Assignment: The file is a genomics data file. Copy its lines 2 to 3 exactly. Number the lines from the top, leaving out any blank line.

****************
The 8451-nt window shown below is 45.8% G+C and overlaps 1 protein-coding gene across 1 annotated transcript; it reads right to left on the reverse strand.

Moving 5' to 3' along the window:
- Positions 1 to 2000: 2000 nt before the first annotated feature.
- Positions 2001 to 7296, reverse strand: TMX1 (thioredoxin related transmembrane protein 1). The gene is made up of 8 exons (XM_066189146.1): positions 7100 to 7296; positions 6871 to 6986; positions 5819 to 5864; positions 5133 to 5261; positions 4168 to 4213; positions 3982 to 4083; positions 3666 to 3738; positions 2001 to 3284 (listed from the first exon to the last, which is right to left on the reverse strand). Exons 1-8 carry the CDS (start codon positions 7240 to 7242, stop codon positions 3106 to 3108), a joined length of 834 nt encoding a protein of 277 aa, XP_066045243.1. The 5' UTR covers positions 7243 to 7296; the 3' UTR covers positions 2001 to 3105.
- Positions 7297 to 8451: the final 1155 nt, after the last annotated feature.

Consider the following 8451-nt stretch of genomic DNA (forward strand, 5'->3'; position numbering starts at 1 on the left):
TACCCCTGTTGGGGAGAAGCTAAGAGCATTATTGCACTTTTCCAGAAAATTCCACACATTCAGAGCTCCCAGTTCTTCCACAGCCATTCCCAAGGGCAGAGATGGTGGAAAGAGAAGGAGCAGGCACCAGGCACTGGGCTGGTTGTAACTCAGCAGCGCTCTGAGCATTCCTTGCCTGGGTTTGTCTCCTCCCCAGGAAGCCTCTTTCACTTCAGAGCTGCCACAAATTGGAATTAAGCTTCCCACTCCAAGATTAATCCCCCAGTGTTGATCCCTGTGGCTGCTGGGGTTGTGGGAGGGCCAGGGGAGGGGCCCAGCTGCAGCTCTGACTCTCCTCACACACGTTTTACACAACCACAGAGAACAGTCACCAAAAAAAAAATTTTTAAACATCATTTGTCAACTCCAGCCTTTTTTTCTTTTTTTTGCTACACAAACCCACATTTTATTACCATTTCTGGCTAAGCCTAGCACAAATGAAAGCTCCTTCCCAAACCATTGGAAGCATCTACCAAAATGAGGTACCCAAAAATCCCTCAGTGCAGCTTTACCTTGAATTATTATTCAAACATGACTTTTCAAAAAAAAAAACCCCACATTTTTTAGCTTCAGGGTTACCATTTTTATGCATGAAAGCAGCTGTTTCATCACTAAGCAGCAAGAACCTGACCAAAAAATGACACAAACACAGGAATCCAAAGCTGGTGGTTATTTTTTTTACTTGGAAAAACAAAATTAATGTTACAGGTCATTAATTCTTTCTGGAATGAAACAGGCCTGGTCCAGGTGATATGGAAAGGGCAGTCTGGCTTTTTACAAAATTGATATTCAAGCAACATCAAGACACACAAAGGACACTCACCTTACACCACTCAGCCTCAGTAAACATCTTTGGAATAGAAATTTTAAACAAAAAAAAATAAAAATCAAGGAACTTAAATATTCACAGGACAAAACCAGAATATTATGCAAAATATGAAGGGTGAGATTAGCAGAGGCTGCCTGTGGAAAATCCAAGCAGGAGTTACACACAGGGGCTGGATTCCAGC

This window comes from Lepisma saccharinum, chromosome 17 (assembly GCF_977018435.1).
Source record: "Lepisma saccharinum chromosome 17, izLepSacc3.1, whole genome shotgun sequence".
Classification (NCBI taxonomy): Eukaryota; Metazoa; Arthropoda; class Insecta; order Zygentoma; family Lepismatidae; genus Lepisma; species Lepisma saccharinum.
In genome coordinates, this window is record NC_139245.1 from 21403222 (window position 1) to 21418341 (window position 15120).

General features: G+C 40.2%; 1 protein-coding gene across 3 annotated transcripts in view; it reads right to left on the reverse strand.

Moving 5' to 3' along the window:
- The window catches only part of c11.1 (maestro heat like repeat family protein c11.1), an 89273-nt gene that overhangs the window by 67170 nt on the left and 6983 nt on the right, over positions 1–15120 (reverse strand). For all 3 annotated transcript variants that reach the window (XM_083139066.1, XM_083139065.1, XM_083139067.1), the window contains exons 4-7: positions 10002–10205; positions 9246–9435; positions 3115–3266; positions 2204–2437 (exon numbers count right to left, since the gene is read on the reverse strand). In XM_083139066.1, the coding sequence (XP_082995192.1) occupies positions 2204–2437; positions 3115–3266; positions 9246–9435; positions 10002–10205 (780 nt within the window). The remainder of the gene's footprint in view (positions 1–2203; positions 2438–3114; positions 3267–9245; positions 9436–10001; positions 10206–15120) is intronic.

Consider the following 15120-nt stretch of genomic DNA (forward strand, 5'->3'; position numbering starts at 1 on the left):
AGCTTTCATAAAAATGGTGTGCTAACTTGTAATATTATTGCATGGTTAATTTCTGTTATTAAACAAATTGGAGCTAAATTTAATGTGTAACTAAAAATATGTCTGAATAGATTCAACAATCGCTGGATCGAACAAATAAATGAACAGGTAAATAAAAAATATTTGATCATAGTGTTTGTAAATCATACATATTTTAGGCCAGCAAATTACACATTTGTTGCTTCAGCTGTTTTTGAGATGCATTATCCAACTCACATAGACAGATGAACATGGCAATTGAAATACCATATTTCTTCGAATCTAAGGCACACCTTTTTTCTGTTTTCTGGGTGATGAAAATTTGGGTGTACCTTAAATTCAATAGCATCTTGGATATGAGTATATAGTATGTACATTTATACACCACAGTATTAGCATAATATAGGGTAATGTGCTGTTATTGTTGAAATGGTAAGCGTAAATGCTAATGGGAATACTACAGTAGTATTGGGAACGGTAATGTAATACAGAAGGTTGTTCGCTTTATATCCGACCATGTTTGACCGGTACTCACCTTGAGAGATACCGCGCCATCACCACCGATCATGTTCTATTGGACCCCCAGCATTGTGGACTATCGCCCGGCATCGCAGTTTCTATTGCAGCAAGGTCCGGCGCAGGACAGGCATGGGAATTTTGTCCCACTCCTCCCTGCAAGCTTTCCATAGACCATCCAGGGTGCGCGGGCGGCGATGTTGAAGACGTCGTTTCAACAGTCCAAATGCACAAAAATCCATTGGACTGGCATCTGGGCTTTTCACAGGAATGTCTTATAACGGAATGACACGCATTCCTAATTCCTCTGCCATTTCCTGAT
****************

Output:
Moving 5' to 3' along the window:
- Positions 1 to 2000: 2000 nt before the first annotated feature.